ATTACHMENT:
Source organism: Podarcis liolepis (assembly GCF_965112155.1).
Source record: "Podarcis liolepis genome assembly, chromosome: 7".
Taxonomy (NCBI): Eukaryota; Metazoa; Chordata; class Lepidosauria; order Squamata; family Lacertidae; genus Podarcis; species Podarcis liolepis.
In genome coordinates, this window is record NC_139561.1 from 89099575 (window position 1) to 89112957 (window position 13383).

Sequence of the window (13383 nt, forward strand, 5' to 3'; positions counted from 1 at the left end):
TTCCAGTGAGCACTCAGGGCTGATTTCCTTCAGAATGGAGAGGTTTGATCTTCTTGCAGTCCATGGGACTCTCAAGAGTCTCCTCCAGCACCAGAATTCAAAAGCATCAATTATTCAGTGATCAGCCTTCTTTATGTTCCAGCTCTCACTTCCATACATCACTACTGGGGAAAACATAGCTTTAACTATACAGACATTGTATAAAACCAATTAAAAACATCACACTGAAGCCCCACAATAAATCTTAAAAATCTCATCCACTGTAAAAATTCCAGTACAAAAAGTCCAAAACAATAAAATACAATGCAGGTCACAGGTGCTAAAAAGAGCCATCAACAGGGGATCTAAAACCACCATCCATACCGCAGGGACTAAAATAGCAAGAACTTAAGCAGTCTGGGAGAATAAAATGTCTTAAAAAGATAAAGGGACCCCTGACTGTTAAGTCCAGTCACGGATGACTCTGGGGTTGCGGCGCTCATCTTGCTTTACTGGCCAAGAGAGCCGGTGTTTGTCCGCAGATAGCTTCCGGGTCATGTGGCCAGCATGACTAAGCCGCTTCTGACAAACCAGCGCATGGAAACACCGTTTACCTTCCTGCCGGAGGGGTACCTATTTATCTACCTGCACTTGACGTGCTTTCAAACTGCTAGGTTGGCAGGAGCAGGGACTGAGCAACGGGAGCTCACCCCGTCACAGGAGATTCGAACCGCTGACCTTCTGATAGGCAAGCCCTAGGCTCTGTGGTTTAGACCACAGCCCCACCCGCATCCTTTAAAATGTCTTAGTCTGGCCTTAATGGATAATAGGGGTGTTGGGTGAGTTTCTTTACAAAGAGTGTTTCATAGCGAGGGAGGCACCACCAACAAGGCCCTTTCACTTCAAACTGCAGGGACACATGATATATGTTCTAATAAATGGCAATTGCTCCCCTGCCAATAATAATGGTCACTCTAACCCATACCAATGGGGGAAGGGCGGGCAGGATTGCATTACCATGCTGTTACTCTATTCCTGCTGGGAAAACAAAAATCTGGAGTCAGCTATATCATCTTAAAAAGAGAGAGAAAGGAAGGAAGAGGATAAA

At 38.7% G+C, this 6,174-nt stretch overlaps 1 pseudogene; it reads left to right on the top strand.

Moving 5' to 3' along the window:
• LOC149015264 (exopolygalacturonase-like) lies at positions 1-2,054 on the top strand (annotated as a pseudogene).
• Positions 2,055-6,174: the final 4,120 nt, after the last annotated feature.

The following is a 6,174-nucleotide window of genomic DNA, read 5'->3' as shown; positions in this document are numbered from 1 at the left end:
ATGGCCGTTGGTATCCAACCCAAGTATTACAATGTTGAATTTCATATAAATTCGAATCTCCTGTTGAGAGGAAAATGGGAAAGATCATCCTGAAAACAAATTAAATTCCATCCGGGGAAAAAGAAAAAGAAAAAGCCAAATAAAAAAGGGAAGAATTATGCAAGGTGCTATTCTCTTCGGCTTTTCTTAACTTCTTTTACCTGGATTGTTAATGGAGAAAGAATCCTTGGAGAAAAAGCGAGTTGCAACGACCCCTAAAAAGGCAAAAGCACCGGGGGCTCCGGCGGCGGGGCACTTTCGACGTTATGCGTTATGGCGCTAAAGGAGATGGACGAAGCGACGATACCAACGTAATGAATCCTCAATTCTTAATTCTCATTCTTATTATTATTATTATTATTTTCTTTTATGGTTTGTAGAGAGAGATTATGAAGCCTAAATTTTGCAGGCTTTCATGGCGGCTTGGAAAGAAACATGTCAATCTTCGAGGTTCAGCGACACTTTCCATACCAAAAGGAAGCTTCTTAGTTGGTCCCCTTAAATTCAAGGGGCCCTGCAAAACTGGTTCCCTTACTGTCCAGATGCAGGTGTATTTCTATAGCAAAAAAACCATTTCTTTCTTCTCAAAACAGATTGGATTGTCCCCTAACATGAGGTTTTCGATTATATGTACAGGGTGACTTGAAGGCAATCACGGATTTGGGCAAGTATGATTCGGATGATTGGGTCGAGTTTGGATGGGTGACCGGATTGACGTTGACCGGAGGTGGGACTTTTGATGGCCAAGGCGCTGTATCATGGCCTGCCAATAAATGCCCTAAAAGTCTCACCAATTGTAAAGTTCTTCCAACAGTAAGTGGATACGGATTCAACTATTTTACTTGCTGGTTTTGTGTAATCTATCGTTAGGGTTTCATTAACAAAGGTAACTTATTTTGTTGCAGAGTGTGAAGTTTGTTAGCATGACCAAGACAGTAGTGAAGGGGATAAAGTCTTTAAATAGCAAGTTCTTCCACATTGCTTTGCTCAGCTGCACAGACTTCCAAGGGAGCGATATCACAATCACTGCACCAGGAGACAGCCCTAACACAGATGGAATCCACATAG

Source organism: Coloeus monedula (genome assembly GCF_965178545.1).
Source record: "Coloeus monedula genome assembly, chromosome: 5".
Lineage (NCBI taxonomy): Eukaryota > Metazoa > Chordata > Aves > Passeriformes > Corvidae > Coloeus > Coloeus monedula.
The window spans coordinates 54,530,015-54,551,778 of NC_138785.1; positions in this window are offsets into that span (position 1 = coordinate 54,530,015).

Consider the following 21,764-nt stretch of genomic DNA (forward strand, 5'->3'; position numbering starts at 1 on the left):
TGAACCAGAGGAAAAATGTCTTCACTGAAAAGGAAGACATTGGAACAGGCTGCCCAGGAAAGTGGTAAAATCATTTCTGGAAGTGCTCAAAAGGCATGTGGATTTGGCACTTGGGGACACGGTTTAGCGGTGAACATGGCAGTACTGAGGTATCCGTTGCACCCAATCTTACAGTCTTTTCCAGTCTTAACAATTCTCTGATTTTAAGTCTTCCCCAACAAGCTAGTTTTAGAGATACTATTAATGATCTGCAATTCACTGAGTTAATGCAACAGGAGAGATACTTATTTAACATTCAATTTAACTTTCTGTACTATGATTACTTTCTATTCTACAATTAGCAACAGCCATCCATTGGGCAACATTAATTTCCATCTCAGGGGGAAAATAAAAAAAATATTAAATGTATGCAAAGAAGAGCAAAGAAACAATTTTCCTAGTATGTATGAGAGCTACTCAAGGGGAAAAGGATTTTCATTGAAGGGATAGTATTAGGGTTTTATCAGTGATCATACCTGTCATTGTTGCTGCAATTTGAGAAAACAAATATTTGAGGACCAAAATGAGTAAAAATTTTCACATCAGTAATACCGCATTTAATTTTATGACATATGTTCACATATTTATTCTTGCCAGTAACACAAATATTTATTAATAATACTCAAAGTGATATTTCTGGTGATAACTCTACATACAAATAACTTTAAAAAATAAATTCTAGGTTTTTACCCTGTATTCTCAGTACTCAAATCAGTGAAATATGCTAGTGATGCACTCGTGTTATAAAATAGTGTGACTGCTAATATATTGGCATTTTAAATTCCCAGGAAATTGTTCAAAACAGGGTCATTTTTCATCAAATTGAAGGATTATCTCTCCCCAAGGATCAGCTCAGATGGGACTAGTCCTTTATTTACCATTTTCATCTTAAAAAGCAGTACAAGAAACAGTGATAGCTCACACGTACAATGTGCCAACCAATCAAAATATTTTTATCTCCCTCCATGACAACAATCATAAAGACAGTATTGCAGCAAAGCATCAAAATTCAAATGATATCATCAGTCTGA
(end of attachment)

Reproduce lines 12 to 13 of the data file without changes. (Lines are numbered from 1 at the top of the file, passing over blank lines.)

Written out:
ATGGCCGTTGGTATCCAACCCAAGTATTACAATGTTGAATTTCATATAAATTCGAATCTCCTGTTGAGAGGAAAATGGGAAAGATCATCCTGAAAACAAATTAAATTCCATCCGGGGAAAAAGAAAAAGAAAAAGCCAAATAAAAAAGGGAAGAATTATGCAAGGTGCTATTCTCTTCGGCTTTTCTTAACTTCTTTTACCTGGATTGTTAATGGAGAAAGAATCCTTGGAGAAAAAGCGAGTTGCAACGACCCCTAAAAAGGCAAAAGCACCGGGGGCTCCGGCGGCGGGGCACTTTCGACGTTATGCGTTATGGCGCTAAAGGAGATGGACGAAGCGACGATACCAACGTAATGAATCCTCAATTCTTAATTCTCATTCTTATTATTATTATTATTATTTTCTTTTATGGTTTGTAGAGAGAGATTATGAAGCCTAAATTTTGCAGGCTTTCATGGCGGCTTGGAAAGAAACATGTCAATCTTCGAGGTTCAGCGACACTTTCCATACCAAAAGGAAGCTTCTTAGTTGGTCCCCTTAAATTCAAGGGGCCCTGCAAAACTGGTTCCCTTACTGTCCAGATGCAGGTGTATTTCTATAGCAAAAAAACCATTTCTTTCTTCTCAAAACAGATTGGATTGTCCCCTAACATGAGGTTTTCGATTATATGTACAGGGTGACTTGAAGGCAATCACGGATTTGGGCAAGTATGATTCGGATGATTGGGTCGAGTTTGGATGGGTGACCGGATTGACGTTGACCGGAGGTGGGACTTTTGATGGCCAAGGCGCTGTATCATGGCCTGCCAATAAATGCCCTAAAAGTCTCACCAATTGTAAAGTTCTTCCAACAGTAAGTGGATACGGATTCAACTATTTTACTTGCTGGTTTTGTGTAATCTATCGTTAGGGTTTCATTAACAAAGGTAACTTATTTTGTTGCAGAGTGTGAAGTTTGTTAGCATGACCAAGACAGTAGTGAAGGGGATAAAGTCTTTAAATAGCAAGTTCTTCCACATTGCTTTGCTCAGCTGCACAGACTTCCAAGGGAGCGATATCACAATCACTGCACCAGGAGACAGCCCTAACACAGATGGAATCCACATAG

Source organism: Coloeus monedula (genome assembly GCF_965178545.1).